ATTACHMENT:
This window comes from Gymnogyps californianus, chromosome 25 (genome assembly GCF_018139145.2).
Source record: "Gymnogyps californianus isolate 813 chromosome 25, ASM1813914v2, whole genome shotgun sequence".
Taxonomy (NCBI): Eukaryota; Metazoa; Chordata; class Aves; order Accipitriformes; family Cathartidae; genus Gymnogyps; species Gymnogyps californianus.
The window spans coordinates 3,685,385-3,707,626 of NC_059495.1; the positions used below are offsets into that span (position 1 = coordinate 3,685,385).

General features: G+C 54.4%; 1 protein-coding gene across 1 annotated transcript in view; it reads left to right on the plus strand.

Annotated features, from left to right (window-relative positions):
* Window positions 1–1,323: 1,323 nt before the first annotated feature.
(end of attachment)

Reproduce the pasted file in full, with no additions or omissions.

This window comes from Gymnogyps californianus, chromosome 25 (genome assembly GCF_018139145.2).
Source record: "Gymnogyps californianus isolate 813 chromosome 25, ASM1813914v2, whole genome shotgun sequence".
Taxonomy (NCBI): Eukaryota; Metazoa; Chordata; class Aves; order Accipitriformes; family Cathartidae; genus Gymnogyps; species Gymnogyps californianus.
The window spans coordinates 3,685,385-3,707,626 of NC_059495.1; the positions used below are offsets into that span (position 1 = coordinate 3,685,385).

General features: G+C 54.4%; 1 protein-coding gene across 1 annotated transcript in view; it reads left to right on the plus strand.

Annotated features, from left to right (window-relative positions):
* Window positions 1–1,323: 1,323 nt before the first annotated feature.